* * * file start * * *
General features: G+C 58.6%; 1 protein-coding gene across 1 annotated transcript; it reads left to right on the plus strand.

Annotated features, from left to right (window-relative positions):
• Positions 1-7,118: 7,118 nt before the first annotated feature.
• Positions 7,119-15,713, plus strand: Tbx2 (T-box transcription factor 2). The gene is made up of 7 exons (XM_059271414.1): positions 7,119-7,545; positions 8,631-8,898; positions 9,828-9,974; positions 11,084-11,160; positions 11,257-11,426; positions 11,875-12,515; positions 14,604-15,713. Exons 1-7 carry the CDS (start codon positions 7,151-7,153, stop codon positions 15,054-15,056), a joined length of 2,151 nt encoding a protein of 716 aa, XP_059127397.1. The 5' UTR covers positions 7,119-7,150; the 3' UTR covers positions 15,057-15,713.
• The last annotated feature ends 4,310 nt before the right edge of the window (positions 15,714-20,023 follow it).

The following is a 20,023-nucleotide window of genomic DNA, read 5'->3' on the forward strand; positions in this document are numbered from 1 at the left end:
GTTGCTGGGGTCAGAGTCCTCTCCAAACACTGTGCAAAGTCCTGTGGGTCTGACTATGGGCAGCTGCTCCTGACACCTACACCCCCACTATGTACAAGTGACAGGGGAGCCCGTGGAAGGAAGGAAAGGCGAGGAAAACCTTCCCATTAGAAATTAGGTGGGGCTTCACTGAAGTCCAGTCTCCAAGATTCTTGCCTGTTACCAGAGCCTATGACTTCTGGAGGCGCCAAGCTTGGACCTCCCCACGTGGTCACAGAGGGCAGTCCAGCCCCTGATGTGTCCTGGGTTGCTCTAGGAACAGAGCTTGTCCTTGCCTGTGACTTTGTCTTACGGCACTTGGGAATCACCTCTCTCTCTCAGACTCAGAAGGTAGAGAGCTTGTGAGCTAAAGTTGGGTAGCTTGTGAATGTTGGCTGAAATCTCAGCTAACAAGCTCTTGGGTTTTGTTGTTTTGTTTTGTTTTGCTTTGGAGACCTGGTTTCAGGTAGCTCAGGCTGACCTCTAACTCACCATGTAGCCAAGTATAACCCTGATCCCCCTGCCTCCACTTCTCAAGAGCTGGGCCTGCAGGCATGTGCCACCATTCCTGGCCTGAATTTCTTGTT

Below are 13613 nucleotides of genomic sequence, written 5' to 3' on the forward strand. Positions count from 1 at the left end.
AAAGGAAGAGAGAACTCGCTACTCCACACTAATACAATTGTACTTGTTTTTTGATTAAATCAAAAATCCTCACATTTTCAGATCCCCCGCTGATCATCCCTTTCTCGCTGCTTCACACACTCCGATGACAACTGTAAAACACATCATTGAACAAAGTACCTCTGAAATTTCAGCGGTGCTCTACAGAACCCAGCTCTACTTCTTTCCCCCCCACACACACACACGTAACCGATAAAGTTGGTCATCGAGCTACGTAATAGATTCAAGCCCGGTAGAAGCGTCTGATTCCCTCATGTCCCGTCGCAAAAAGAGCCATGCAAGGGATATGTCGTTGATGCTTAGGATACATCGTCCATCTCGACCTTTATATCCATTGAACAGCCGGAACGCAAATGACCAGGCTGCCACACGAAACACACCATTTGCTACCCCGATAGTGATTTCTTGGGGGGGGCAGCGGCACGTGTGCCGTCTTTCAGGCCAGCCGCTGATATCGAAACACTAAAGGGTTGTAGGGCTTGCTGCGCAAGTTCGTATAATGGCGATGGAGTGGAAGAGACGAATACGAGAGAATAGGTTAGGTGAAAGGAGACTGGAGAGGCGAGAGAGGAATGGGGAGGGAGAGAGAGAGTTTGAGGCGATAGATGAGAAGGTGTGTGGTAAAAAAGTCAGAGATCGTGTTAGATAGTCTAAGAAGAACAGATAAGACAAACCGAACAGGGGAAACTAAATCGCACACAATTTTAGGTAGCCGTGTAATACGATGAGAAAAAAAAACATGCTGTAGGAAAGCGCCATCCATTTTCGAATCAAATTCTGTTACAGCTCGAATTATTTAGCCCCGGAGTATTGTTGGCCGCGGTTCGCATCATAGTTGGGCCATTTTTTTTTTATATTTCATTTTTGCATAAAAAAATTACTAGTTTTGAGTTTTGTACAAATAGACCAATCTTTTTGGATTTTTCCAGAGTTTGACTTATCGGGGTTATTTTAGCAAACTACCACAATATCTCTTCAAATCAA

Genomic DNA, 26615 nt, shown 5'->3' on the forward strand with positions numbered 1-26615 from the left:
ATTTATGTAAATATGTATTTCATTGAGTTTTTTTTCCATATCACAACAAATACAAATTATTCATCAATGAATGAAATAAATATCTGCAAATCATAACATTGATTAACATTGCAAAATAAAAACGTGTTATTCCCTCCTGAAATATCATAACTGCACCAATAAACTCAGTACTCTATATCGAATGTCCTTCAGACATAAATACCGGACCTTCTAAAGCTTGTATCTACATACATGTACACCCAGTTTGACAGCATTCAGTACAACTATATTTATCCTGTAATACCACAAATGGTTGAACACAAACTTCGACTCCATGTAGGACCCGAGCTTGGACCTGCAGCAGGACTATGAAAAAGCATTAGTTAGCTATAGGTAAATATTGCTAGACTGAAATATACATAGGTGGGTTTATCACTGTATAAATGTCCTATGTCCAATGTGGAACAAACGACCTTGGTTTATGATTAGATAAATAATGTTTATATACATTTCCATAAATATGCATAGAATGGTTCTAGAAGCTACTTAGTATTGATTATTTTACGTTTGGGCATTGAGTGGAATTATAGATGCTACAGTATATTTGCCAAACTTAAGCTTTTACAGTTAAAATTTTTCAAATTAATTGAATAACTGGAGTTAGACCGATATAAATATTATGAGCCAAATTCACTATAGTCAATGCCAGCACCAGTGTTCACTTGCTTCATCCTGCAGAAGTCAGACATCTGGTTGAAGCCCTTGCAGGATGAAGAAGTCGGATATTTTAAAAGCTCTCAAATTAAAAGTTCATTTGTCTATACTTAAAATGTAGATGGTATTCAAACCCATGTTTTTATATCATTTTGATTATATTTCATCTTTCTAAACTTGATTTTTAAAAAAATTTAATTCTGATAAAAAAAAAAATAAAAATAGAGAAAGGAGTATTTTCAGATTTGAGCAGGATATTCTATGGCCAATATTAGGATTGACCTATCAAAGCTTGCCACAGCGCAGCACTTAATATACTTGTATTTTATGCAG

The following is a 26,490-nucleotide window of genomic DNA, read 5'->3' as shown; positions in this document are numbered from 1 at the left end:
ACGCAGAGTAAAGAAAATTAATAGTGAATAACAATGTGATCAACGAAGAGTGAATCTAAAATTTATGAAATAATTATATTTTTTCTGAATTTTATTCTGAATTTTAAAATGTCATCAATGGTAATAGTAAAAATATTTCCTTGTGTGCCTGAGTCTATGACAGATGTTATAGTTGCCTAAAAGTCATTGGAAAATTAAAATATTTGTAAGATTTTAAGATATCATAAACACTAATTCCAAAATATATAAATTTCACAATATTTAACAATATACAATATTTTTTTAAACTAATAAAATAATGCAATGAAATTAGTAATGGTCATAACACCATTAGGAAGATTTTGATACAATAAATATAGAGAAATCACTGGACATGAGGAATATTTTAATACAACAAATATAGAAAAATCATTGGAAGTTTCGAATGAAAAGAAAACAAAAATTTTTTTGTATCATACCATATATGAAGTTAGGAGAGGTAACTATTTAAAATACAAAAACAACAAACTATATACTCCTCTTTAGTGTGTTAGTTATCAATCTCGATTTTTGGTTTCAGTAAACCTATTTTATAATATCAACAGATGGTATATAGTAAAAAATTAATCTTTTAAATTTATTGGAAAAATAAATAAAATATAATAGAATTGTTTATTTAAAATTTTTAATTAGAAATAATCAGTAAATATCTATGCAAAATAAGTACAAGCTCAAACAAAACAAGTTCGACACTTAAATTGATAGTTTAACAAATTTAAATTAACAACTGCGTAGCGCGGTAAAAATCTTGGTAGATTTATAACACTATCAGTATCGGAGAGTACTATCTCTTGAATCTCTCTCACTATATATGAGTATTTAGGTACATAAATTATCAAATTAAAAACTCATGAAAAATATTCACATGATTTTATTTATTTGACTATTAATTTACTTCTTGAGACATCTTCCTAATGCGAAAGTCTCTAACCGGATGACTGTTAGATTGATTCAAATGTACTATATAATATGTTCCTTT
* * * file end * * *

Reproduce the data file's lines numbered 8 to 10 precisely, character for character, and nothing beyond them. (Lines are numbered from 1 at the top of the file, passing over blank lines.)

Below are 13613 nucleotides of genomic sequence, written 5' to 3' on the forward strand. Positions count from 1 at the left end.
AAAGGAAGAGAGAACTCGCTACTCCACACTAATACAATTGTACTTGTTTTTTGATTAAATCAAAAATCCTCACATTTTCAGATCCCCCGCTGATCATCCCTTTCTCGCTGCTTCACACACTCCGATGACAACTGTAAAACACATCATTGAACAAAGTACCTCTGAAATTTCAGCGGTGCTCTACAGAACCCAGCTCTACTTCTTTCCCCCCCACACACACACACGTAACCGATAAAGTTGGTCATCGAGCTACGTAATAGATTCAAGCCCGGTAGAAGCGTCTGATTCCCTCATGTCCCGTCGCAAAAAGAGCCATGCAAGGGATATGTCGTTGATGCTTAGGATACATCGTCCATCTCGACCTTTATATCCATTGAACAGCCGGAACGCAAATGACCAGGCTGCCACACGAAACACACCATTTGCTACCCCGATAGTGATTTCTTGGGGGGGGCAGCGGCACGTGTGCCGTCTTTCAGGCCAGCCGCTGATATCGAAACACTAAAGGGTTGTAGGGCTTGCTGCGCAAGTTCGTATAATGGCGATGGAGTGGAAGAGACGAATACGAGAGAATAGGTTAGGTGAAAGGAGACTGGAGAGGCGAGAGAGGAATGGGGAGGGAGAGAGAGAGTTTGAGGCGATAGATGAGAAGGTGTGTGGTAAAAAAGTCAGAGATCGTGTTAGATAGTCTAAGAAGAACAGATAAGACAAACCGAACAGGGGAAACTAAATCGCACACAATTTTAGGTAGCCGTGTAATACGATGAGAAAAAAAAACATGCTGTAGGAAAGCGCCATCCATTTTCGAATCAAATTCTGTTACAGCTCGAATTATTTAGCCCCGGAGTATTGTTGGCCGCGGTTCGCATCATAGTTGGGCCATTTTTTTTTTATATTTCATTTTTGCATAAAAAAATTACTAGTTTTGAGTTTTGTACAAATAGACCAATCTTTTTGGATTTTTCCAGAGTTTGACTTATCGGGGTTATTTTAGCAAACTACCACAATATCTCTTCAAATCAA

Genomic DNA, 26615 nt, shown 5'->3' on the forward strand with positions numbered 1-26615 from the left: